2 Surprises (at least) in Every Icon

I am working on the underpainting of the icon of St. Anthony–I call it the ugly stage. I await the surprises . . . more to follow . . .

reinkat

Every icon provides me with 2 moments of surprised delight, on top of the steady sense of peace and comfort that comes through the combination of work and prayer.

The initial stages of painting involve putting a fairly dark, dull undercoat down on the board.  For the face and hands, this is often a greenish brown color.  It is called sankir.  This layer provides the shadows and dark areas.  The icon is built up from dark to light.  No shadows are added later.  When it is time to begin the modeling and highlighting of the face, layers of yellow ochre paint are layed down for the features and lit areas, one after the other .  Each layer is transparent and thin.  Each seems to be absorbed into the undercoat, sinking invisibly into the dark paint.  It is a act of faith at this point, to work blindly, trusting that the thin layers are building up on each other, one…

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About reinkat

I am an iconographer, and have been studying Russian/Greek icons since 1995. I'm married with 3 children. I love hiking, camping, animals, my family and church--and icons.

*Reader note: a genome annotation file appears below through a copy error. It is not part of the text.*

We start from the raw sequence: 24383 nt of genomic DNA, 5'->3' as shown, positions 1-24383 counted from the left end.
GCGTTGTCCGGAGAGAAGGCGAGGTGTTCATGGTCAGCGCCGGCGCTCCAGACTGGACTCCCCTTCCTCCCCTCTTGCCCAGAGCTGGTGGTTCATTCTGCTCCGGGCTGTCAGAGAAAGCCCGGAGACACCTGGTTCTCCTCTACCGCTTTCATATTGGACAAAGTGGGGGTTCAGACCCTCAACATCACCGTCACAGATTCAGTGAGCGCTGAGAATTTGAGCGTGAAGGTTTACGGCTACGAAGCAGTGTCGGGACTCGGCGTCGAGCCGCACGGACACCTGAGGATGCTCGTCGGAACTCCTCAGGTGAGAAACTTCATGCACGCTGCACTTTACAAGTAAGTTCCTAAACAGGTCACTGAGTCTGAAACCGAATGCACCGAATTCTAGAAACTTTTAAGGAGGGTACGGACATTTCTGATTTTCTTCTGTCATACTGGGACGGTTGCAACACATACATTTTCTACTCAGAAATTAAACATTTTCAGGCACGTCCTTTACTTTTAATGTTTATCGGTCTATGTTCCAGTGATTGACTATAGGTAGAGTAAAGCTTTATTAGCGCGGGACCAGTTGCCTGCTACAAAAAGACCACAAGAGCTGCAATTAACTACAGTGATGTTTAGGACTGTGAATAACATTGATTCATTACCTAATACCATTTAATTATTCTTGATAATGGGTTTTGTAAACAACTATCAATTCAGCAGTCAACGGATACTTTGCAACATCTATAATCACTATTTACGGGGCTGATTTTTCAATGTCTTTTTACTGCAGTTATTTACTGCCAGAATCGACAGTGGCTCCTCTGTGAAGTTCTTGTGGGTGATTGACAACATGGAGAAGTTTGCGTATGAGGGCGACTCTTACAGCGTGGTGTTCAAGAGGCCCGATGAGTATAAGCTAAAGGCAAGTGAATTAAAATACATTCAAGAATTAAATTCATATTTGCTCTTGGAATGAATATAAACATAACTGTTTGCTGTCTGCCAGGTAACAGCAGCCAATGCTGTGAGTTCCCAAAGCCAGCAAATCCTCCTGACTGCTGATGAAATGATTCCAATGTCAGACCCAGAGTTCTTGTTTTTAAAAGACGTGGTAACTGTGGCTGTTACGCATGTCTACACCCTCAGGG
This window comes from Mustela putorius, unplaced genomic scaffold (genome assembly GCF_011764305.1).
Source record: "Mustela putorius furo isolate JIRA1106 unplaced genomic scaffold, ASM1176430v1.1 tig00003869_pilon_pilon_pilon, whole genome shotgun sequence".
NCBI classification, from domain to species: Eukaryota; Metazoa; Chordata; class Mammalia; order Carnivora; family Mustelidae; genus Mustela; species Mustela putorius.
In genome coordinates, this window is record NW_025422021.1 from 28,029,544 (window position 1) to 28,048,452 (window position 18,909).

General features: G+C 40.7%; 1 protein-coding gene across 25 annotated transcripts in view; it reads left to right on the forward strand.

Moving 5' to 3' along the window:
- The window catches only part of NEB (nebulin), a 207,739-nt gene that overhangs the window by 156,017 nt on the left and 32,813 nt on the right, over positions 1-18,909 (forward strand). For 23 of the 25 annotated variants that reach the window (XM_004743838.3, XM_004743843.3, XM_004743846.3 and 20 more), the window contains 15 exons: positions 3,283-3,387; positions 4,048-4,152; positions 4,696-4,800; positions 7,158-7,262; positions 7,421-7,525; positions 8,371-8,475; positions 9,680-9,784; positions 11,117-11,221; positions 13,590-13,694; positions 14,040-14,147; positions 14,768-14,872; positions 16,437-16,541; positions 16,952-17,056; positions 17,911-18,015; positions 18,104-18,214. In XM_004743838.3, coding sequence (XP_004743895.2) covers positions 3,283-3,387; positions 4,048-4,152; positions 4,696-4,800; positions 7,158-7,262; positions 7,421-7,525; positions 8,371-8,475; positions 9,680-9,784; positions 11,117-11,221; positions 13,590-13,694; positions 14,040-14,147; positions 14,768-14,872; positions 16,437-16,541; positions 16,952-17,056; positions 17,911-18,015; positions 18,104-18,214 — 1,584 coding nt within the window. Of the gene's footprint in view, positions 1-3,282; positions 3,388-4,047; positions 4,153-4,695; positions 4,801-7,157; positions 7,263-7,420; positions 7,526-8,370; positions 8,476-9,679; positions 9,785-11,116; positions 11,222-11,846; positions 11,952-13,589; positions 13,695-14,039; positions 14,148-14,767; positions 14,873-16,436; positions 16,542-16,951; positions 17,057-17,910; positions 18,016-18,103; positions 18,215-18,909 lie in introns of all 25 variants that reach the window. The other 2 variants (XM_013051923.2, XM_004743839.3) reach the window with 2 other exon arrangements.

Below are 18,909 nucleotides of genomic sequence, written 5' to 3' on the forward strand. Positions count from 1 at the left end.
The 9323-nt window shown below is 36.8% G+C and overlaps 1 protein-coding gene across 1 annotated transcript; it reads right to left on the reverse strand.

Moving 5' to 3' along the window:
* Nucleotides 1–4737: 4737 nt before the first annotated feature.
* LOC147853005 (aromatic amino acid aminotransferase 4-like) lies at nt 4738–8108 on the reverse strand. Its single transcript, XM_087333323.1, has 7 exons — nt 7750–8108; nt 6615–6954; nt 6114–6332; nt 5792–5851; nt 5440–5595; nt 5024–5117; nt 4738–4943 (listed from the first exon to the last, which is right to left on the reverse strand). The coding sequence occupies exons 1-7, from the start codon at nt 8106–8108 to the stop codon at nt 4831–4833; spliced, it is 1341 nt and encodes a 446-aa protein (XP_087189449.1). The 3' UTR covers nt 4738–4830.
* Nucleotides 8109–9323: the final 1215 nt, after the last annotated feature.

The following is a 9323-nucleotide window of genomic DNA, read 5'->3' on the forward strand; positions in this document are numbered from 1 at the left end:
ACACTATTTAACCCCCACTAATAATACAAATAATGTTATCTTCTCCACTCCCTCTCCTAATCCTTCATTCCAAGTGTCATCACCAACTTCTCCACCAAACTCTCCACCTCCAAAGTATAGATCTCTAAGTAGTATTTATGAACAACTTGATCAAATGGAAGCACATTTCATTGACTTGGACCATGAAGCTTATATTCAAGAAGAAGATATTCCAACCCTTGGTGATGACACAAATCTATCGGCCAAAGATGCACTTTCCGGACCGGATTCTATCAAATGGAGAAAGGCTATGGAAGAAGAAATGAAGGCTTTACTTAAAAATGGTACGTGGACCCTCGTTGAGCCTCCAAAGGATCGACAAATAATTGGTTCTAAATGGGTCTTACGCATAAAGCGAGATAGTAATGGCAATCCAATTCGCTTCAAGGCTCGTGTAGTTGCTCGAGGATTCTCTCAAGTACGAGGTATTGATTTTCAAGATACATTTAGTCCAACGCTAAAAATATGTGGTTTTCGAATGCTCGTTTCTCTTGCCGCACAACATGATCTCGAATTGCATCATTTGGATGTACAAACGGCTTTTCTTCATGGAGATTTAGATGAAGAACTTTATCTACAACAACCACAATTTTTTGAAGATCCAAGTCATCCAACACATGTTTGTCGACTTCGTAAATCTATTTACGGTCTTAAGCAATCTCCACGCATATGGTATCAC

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3 Responses to 2 Surprises (at least) in Every Icon

  1. In a way, creating an icon is sort of a parallel to our Christian journey. God created us with an idea and a word; our humble humanity and all its temptations and crassness is sort of that “ugly stage,” you talk about. With time we gain layers of understanding and repentance; like layers of paint refining us until we reach that stage of completion. Ready to join our Father. In the same way your icons lead us to that place beyond the ugly. No wonder painting gives you that sense of peace!

    • reinkat says:

      Thank you for your lovely reflection. I liked it very much. I think this is a great analogy, and it fits with the idea that each of us is God’s icon. The Russian Orthodox in some areas have a custom of having in their home not only at least one icon, often draped with a cloth along the top, a framed mirror hanging nearby, also draped with a cloth, so that each person passing by will be reminded that they are the icon (image) of God. I think it is a beautiful tradition.

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